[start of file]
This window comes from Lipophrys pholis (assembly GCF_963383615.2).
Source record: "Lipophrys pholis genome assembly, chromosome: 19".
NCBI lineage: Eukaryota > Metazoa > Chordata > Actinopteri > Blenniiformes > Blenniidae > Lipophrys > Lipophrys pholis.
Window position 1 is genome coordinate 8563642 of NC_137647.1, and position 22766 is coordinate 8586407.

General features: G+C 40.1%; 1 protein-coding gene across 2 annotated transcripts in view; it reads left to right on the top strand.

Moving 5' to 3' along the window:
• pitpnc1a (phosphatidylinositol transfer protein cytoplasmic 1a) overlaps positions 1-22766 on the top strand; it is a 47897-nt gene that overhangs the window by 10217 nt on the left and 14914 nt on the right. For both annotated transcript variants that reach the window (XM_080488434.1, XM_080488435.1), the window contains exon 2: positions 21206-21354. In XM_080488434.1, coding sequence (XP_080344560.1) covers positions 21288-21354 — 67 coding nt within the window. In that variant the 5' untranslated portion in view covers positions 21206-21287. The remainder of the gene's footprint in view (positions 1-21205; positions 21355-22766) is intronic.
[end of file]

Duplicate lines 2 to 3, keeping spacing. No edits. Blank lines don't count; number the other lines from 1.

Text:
Source record: "Lipophrys pholis genome assembly, chromosome: 19".
NCBI lineage: Eukaryota > Metazoa > Chordata > Actinopteri > Blenniiformes > Blenniidae > Lipophrys > Lipophrys pholis.